What the .... ??

Discussion in 'Basses [BG]' started by AllodoX, Jul 20, 2001.

  1. What the .... ???

  2. embellisher

    embellisher Holy Ghost filled Bass Player Supporting Member

    Looks like some kind of Mobius(sp?) Megatar to me.;)
  3. That thing gives me a headache.
  4. DarkMazda

    DarkMazda Guest

    Jun 3, 2000
    can JT play that? :D

    But it looks like those 4x4 basses.. its 2 guitars both joint together.. one just has a lower tone/lower strings etc..

  5. bobaweeka

    bobaweeka Guest

    Jan 2, 2001
    That's ranks in the top ten ugliest basses in my list.
  6. AlexK

    AlexK Guest

    Apr 10, 2001
    That's a Mobius Megatar. Bass Player had a little paragraph about a while back. It combines a 6-string bass with a 6-string guitar. But the one in the magazine doesn't have a funky bridge like that.
  7. Luis Fabara

    Luis Fabara

    Aug 13, 2000
    Ecuador (South America)
    Audio Pro - Ecuador
    If you ask me...
    I would love to have one of those.
  8. tresdirnt

    tresdirnt Guest

    May 12, 2001
    Isle of Wight (U.K.)
    That is just horrible. Like the idea though.
  9. Mr Bassman

    Mr Bassman Guest

    Aug 28, 2000
    Look at it! That said I can see why people might like it, for me - erm... No.
  10. Phoenix21

    Phoenix21 Guest

    It kind of looks like a Chapman Stick. Tony Levin and John Myung play those, that I know of. I suppose those things weren't made for slapping, eh?
  11. purple_haze

    purple_haze Guest

    Jun 29, 2001
    London Town
    It looks like a combination Guitar/ Bass in the vein of a ChapMan stick, although I can't see why anyone would choose that over a combination Guitar/ Bass doubleneck...
  12. Blackbird

    Blackbird Supporting Member

    Mar 18, 2000
    Hm, while it's not pretty, I'd love to see a really good player perform on that. I can see it has potential. I just don't know if I'd be willing to invest the time it would take to get good on a novelty instrument like that.

    Ironic, coming from a guy who plays a half-century-old instrument...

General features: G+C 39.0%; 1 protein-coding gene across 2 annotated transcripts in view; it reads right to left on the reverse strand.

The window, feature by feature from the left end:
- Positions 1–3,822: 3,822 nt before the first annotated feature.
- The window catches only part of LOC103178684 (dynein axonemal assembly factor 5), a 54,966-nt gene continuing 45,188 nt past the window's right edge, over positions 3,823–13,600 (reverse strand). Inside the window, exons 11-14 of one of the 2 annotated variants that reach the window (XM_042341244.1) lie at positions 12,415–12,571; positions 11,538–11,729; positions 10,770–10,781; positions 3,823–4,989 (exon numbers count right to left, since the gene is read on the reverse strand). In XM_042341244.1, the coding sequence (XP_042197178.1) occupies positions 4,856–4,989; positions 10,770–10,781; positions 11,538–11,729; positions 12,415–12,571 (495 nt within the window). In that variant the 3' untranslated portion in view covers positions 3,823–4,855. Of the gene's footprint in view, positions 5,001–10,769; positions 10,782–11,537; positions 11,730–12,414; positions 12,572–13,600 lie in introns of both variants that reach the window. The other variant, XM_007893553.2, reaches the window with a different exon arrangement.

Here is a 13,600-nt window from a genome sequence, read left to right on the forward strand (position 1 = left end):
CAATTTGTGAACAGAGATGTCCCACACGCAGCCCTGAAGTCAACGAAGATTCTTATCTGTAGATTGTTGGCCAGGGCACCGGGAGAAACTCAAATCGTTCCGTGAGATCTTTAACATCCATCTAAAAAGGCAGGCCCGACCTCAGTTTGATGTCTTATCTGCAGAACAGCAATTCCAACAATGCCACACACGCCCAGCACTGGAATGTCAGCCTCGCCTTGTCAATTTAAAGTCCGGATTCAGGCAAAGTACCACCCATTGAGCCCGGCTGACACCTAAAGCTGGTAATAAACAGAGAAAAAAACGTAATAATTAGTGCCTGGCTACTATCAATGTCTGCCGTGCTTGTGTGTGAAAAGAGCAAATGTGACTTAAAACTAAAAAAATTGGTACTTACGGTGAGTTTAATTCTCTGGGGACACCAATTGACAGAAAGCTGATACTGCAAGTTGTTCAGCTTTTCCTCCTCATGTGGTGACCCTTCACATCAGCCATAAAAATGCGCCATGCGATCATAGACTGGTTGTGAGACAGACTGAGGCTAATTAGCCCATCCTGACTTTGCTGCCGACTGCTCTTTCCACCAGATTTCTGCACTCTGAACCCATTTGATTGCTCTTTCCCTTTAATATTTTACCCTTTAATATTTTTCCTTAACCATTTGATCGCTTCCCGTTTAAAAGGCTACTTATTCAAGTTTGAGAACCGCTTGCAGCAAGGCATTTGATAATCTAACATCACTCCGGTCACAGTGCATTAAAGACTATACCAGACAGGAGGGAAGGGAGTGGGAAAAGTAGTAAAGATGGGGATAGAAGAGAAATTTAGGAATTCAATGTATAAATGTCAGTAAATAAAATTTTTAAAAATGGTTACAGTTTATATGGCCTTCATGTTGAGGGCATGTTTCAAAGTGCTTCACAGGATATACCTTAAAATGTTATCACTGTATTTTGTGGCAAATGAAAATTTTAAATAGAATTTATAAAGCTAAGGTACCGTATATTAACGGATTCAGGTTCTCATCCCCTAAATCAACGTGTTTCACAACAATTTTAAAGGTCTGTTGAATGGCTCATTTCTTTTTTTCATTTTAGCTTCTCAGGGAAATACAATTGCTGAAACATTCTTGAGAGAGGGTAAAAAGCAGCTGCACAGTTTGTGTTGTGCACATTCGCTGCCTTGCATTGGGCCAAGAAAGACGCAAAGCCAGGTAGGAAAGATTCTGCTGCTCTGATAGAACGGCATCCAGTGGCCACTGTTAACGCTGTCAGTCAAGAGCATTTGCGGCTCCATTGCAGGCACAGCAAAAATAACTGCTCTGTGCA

13. purple_haze

    purple_haze Guest

    Jun 29, 2001
    London Town
    What do you play, Big Wheel?
  14. Angus

    Angus Supporting Member

    Apr 16, 2000
    Palo Alto, CA
    Electric bass.
  15. embellisher

    embellisher Holy Ghost filled Bass Player Supporting Member

    Still, it looks like toy basses are here to stay.
  16. Ari Schor

    Ari Schor

    Mar 3, 2000
    what's so good about the fanned frets?
  17. J_PARMER

    J_PARMER Guest

    May 17, 2000
  18. I think the primary advantage is that you can optimize the scale length and string gauge for a given pitch.

    There may be other advantages too.

    - Dave
  19. traktor

    traktor Guest

    Jul 22, 2001
    Weed, California
    U.S. Manager for Mobius Megatar Touch-Style Basses
    Gentlemen, thank you for your lively comments on the Mobius Megatar Touch-Style Bass. Here are answers to some of the questions you pose --
    (1) Ugly? Well, yes and no. The neck is very beautiful but the body looks very odd. That's because it is designed to be played in an upright position, and when playing seated the body falls beneath your legs -- therefore it must be slim. To get good tone, a body must be rigid in the 'long' direction -- therefore the body is 'long'. To play with two-handed tapping and permit both hands to get at the entire fretboard from both sides, you need to get the 'horns' out of the way -- therefore it has no horns. When you do all this, you come up with a body which looks very much like the one shown -- odd-looking? Yes. Nicely balanced, good feeling to the hands, and good tone? Also yes.
    You can see photos of the instrument in correct upright playing position, which should clarify the slim design, at http://www.megatar.com
    (2) Fanned Frets -- This is a system patented by California luthier Ralph Novak, who also makes the fanned-fret guitar played by Charlie Hunter. As bass players know, the lowest strings sound richest when they are long (like 33-36 inches). But guitar-length strings sound best when they're shorter (like 24-36 inches). How can you get both on one instrument? Fan the frets as shown. Although it looks odd to your eyes, to your hands it feels about the same, and to your ears it will sound rich and clear.
    You can hear soundclips on our website. If you compare the soundclip for our MaxTapper model (normal parallel frets) with the soundclip for the ToneWeaver model (fanned frets), you can hear the difference in tone. It's quite remarkable.
    MaxTapper (parallel frets) soundclip --
    ToneWeaver (fanned frets) soundclip --
    (3) Hard to play? Not really. The six strings on the left are a normal 6-string bass, tuned exactly the same as any 6-string bass, so you can just pick it up and play it. The difference is that you just finger it to play. No picking required. And then, since you have your right hand free, you can tap the same patterns on the other set of strings. This leads to playing bass lines with simultaneous rhythmic chords, and other techniques, surprisingly quickly. A free method book explaining how to do this (either on our instrument or any 6-8 string bass) is available at -
    Two-handed tapping is quite fun. And it's here to stay. Whether or not you choose to use a specialty instrument such as ours, you might want to investigate this new approach. It pays big dividends and opens up new possibilities in your music.